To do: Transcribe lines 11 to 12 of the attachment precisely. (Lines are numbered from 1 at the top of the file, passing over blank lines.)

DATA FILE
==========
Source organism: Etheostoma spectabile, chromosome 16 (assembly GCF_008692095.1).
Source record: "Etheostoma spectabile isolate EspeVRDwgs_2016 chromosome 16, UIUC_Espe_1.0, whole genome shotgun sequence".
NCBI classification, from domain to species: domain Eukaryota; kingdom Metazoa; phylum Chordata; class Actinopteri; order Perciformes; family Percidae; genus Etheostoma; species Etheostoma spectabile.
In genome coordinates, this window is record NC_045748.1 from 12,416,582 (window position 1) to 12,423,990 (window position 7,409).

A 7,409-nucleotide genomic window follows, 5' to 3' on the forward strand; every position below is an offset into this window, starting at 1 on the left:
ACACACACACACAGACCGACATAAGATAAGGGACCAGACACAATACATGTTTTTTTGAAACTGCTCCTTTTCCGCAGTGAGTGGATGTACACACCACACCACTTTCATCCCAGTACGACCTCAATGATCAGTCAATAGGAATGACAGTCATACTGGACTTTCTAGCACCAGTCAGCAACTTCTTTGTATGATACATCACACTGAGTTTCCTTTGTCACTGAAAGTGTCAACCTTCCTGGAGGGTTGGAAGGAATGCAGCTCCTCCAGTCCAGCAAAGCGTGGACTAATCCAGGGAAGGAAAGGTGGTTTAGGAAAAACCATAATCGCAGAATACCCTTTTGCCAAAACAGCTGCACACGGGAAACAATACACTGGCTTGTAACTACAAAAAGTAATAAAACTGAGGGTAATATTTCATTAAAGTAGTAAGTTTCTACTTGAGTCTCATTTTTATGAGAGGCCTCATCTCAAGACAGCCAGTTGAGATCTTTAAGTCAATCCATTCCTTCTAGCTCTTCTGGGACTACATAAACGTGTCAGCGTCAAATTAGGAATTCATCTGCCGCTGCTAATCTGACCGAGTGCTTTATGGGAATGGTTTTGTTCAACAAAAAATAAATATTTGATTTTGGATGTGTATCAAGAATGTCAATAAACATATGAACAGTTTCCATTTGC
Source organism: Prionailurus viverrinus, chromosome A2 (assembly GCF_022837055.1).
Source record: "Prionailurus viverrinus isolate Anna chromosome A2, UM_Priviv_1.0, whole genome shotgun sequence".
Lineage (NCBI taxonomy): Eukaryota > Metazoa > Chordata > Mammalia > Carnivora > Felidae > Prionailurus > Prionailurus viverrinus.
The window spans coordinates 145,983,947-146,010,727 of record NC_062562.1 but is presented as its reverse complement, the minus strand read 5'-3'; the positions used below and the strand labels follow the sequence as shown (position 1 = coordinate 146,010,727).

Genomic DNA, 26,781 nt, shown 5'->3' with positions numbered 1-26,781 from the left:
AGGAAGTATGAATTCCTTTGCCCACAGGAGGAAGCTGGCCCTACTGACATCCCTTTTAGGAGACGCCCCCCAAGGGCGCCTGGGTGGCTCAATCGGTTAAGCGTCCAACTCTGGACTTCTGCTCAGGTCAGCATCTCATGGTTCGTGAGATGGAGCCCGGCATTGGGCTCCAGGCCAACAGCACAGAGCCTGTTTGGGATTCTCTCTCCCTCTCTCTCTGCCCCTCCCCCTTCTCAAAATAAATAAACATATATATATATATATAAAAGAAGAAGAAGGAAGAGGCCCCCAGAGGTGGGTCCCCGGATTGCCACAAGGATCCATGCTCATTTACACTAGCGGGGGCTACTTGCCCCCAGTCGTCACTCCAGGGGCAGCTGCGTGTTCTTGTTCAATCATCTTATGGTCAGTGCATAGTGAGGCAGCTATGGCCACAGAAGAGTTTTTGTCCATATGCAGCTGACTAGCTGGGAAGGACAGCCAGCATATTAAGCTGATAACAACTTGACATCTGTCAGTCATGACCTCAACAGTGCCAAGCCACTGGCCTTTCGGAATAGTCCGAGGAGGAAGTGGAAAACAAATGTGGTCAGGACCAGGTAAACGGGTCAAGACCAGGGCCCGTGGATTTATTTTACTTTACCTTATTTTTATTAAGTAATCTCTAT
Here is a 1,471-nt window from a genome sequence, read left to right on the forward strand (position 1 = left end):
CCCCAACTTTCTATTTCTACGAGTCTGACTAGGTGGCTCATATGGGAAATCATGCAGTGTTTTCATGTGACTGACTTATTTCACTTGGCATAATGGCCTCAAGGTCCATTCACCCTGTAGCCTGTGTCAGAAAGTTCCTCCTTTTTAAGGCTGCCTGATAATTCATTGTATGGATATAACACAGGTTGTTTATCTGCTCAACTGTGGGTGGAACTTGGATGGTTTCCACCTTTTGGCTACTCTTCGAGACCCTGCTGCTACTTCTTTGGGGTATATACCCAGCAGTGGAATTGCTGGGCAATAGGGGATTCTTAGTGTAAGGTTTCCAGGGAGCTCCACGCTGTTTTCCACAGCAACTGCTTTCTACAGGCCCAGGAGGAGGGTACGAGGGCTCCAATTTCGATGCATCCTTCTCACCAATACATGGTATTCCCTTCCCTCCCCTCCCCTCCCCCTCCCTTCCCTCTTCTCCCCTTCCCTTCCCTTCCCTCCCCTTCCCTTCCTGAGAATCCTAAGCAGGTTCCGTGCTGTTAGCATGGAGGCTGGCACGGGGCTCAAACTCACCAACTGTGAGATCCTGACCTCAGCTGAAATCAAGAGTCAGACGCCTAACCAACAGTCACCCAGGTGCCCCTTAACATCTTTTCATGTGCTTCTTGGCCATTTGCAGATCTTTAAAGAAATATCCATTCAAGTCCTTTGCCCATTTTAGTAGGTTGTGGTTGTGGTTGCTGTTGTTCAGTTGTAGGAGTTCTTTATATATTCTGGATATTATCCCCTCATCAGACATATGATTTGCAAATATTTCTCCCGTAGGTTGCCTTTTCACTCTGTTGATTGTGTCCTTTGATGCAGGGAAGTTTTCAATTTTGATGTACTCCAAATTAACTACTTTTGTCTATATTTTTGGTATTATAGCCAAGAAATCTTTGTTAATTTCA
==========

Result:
Genomic DNA, 26,781 nt, shown 5'->3' with positions numbered 1-26,781 from the left:
AGGAAGTATGAATTCCTTTGCCCACAGGAGGAAGCTGGCCCTACTGACATCCCTTTTAGGAGACGCCCCCCAAGGGCGCCTGGGTGGCTCAATCGGTTAAGCGTCCAACTCTGGACTTCTGCTCAGGTCAGCATCTCATGGTTCGTGAGATGGAGCCCGGCATTGGGCTCCAGGCCAACAGCACAGAGCCTGTTTGGGATTCTCTCTCCCTCTCTCTCTGCCCCTCCCCCTTCTCAAAATAAATAAACATATATATATATATATAAAAGAAGAAGAAGGAAGAGGCCCCCAGAGGTGGGTCCCCGGATTGCCACAAGGATCCATGCTCATTTACACTAGCGGGGGCTACTTGCCCCCAGTCGTCACTCCAGGGGCAGCTGCGTGTTCTTGTTCAATCATCTTATGGTCAGTGCATAGTGAGGCAGCTATGGCCACAGAAGAGTTTTTGTCCATATGCAGCTGACTAGCTGGGAAGGACAGCCAGCATATTAAGCTGATAACAACTTGACATCTGTCAGTCATGACCTCAACAGTGCCAAGCCACTGGCCTTTCGGAATAGTCCGAGGAGGAAGTGGAAAACAAATGTGGTCAGGACCAGGTAAACGGGTCAAGACCAGGGCCCGTGGATTTATTTTACTTTACCTTATTTTTATTAAGTAATCTCTAT